- Mohamed Nasheed sought India's intervention to solve crisis
- Abdulla Yameen has drawn close to China and Saudi Arabia
- India has sought to push back against China's growing influence there
Here are the top 10 developments in the Maldives crisis:
Best known as an A-list holiday destination, Maldives plunged into crisis last week after a five judges of the Supreme Court quashed terrorism convictions against nine leading opposition figures, including the exiled Mr Nasheed, who was the country's first democratically elected president.
As governments across the world expressed concern at the crisis in the Indian Ocean archipelago, President Yameen first came out with a 16-point explanation and later took to national television to justify the emergency for 15 days to probe "this plot, this coup" of a Supreme Court ruling.
India's brief statement on Tuesday, the first since the imposition of emergency, spoke about President Yameen's government refusing to abide by the top court's verdict and suspending constitutional rights of the people. "The arrest of the Supreme Court Chief Justice and political figures are also reasons for concern," New Delhi added.
Exiled former Maldives President Mohamed Nasheed, who is currently in Colombo, was expected to return and run for President after the 1 February verdict. Mr Nasheed, who was president from 2008 to 2013, was controversially convicted of terrorism in 2015 and sentenced to 13 years in jail. He was allowed to go to Britain for medical treatment in January 2016 and been in exile since.
Mohamed Nasheed sought India's intervention to resolve the island's most serious political crisis in years. "On behalf of Maldivian people we humbly request: India to send envoy, backed by its military, to release judges & pol. detainees... We request a physical presence," he tweeted and has also the United States to block financial transactions of Mr Yameen's government.
Mr Yameen, who came to power in 2013 after winning a controversial run-off against Mr Nasheed, has presided over an escalating crackdown on dissent, jailing almost all the political opposition. The Supreme Court ruling also nullified the sacking of 12 lawmakers for defecting from President Yameen's party, giving the opposition the majority in the assembly meaning they could potentially impeach the president.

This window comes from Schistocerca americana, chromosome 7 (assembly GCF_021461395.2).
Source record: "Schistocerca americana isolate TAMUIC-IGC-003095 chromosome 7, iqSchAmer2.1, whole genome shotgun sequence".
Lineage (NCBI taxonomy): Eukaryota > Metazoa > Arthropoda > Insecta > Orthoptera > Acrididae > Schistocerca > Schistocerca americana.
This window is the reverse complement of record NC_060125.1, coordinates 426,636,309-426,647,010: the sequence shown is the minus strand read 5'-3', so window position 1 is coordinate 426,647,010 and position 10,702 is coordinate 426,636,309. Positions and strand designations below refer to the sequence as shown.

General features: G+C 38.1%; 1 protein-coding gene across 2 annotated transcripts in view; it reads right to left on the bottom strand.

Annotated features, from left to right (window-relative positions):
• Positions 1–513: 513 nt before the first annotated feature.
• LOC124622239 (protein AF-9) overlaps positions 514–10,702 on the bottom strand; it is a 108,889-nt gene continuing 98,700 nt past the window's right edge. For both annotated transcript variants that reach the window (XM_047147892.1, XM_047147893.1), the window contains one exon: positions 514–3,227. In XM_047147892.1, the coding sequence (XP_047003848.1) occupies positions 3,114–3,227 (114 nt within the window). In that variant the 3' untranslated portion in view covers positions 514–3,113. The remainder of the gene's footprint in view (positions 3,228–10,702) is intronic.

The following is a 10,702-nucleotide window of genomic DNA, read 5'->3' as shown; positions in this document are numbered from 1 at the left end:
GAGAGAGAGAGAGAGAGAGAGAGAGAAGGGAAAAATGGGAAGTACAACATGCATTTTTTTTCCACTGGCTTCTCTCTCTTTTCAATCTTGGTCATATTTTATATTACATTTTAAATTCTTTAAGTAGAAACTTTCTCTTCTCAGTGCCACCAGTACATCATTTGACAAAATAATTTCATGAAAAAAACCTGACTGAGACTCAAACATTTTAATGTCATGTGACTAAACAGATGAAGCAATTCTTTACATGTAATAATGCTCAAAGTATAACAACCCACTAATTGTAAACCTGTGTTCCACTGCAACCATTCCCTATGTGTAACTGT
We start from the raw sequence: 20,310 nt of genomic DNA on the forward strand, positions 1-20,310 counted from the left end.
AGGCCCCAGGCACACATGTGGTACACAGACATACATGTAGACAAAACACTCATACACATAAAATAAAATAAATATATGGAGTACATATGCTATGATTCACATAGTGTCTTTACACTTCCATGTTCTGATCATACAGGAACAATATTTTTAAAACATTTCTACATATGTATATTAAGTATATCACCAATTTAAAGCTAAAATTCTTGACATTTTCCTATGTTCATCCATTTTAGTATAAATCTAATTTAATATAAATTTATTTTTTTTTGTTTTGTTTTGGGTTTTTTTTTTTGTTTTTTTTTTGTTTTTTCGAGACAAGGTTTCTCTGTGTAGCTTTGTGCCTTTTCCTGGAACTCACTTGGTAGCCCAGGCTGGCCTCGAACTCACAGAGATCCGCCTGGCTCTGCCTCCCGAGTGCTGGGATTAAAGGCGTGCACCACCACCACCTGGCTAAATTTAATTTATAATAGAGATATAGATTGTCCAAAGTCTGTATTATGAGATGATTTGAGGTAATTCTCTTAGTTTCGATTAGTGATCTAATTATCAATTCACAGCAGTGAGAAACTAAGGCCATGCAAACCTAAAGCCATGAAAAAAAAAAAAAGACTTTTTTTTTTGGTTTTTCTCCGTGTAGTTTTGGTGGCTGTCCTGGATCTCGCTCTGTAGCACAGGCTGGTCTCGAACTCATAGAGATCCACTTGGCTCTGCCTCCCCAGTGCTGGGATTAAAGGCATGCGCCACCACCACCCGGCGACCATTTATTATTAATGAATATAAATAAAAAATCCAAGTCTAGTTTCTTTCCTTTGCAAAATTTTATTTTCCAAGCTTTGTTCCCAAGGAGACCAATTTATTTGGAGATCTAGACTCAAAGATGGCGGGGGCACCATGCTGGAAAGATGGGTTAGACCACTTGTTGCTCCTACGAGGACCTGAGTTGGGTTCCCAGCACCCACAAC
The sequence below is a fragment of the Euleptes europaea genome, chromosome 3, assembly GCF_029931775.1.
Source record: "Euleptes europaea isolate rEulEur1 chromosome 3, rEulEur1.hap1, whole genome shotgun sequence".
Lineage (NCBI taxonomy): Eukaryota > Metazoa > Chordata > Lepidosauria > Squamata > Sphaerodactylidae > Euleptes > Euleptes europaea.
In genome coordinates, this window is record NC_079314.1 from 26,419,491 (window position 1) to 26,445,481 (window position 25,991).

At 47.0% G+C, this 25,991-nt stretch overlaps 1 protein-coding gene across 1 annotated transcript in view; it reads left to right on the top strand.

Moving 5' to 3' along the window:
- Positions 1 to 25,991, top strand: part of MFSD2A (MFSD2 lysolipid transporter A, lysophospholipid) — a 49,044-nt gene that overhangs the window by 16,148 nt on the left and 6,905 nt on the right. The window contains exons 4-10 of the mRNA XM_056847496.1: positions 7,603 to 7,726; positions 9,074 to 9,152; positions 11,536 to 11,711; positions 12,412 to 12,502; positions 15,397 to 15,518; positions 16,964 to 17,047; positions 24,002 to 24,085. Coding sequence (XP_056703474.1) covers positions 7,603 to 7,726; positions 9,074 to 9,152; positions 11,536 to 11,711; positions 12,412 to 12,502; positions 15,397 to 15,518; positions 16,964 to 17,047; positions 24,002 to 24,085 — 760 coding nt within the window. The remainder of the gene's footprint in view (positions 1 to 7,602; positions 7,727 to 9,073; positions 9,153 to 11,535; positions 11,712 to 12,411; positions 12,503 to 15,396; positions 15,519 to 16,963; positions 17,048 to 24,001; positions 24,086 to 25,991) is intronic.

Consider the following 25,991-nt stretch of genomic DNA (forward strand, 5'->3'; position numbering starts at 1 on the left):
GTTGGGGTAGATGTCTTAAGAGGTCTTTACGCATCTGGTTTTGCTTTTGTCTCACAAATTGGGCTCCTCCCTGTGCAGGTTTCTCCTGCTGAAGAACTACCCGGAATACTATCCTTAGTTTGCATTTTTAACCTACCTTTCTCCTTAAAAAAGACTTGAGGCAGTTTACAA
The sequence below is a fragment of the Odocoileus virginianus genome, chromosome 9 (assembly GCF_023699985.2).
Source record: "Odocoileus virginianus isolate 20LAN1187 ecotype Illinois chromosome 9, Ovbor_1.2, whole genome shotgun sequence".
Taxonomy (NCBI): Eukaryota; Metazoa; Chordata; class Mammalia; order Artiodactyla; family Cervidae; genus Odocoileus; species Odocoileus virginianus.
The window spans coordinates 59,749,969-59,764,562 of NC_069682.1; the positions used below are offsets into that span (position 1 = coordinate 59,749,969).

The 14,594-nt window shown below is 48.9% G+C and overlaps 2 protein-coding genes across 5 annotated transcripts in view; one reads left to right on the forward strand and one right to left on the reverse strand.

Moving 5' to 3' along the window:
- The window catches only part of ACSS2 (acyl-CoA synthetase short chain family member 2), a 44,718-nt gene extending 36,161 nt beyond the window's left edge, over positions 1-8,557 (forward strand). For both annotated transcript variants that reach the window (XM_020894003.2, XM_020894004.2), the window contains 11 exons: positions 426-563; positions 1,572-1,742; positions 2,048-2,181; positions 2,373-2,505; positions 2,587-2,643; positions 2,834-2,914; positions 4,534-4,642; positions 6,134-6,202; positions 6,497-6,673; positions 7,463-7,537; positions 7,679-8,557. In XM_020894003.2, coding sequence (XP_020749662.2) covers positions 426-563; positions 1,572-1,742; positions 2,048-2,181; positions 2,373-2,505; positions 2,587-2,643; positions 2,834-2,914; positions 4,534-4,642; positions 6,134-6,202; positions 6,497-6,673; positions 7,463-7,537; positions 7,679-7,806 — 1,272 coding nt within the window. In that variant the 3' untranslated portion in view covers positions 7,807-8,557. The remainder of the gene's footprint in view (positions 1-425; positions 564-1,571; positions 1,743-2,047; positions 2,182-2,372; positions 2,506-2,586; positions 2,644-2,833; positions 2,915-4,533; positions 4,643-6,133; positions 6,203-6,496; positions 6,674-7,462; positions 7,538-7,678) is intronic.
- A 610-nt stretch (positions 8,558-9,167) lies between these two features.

On Monday, when President Yameen sent soldiers to storm the court and arrest judges, the Maldives police also detained the president's estranged half-brother and former President Maumoon Abdul Gayoom, who had sided with the main opposition.
Ahmed Shiyam Maldives military chief is publicly backing Mr Yameen. "The Maldives military will not stand by and watch Maldives go in to a crisis," he said on Sunday, warning he would not obey "unlawful orders" from the Supreme Court.
But as ex-President Mr Gayoom, who ruled for 30 years until elections in 2008, was led out of his house, riot police saluted him, according to the local Maldives Independent website, and analysts have warned his arrest could split the security forces as he still commands deep respect. The emergency declaration gives sweeping powers to security forces and bars parliament from impeaching Mr Yameen. The opposition says it shows Mr Yameen is "desperate."
Mr Yameen has drawn close to China and Saudi Arabia during his time in office, with both countries investing heavily in the tiny nation. Located near key shipping lanes, the Maldives have assumed greater importance to China after it began building political and economic ties as part of its so-called "String Of Pearls" strategy to build a network of ports in the Indian Ocean region. Having historically held more clout in the islands, India has sought to push back against China's growing influence there.